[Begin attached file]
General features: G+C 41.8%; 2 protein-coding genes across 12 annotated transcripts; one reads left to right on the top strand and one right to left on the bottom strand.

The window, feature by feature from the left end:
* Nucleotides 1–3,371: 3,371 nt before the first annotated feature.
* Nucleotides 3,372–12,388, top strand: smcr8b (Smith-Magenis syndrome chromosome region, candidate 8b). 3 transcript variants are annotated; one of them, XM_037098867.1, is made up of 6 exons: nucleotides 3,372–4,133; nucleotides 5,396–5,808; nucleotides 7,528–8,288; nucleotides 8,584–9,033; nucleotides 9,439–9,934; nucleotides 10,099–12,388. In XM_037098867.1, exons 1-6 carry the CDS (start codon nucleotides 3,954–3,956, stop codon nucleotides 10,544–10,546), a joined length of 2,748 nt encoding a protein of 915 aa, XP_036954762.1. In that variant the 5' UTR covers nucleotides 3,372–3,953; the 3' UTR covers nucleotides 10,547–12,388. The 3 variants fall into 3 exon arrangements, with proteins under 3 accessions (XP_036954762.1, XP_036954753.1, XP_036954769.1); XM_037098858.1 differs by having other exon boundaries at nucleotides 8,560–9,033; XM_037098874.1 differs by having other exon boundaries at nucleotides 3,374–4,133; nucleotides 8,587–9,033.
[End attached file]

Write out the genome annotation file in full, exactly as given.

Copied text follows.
General features: G+C 41.8%; 2 protein-coding genes across 12 annotated transcripts; one reads left to right on the top strand and one right to left on the bottom strand.

The window, feature by feature from the left end:
* Nucleotides 1–3,371: 3,371 nt before the first annotated feature.
* Nucleotides 3,372–12,388, top strand: smcr8b (Smith-Magenis syndrome chromosome region, candidate 8b). 3 transcript variants are annotated; one of them, XM_037098867.1, is made up of 6 exons: nucleotides 3,372–4,133; nucleotides 5,396–5,808; nucleotides 7,528–8,288; nucleotides 8,584–9,033; nucleotides 9,439–9,934; nucleotides 10,099–12,388. In XM_037098867.1, exons 1-6 carry the CDS (start codon nucleotides 3,954–3,956, stop codon nucleotides 10,544–10,546), a joined length of 2,748 nt encoding a protein of 915 aa, XP_036954762.1. In that variant the 5' UTR covers nucleotides 3,372–3,953; the 3' UTR covers nucleotides 10,547–12,388. The 3 variants fall into 3 exon arrangements, with proteins under 3 accessions (XP_036954762.1, XP_036954753.1, XP_036954769.1); XM_037098858.1 differs by having other exon boundaries at nucleotides 8,560–9,033; XM_037098874.1 differs by having other exon boundaries at nucleotides 3,374–4,133; nucleotides 8,587–9,033.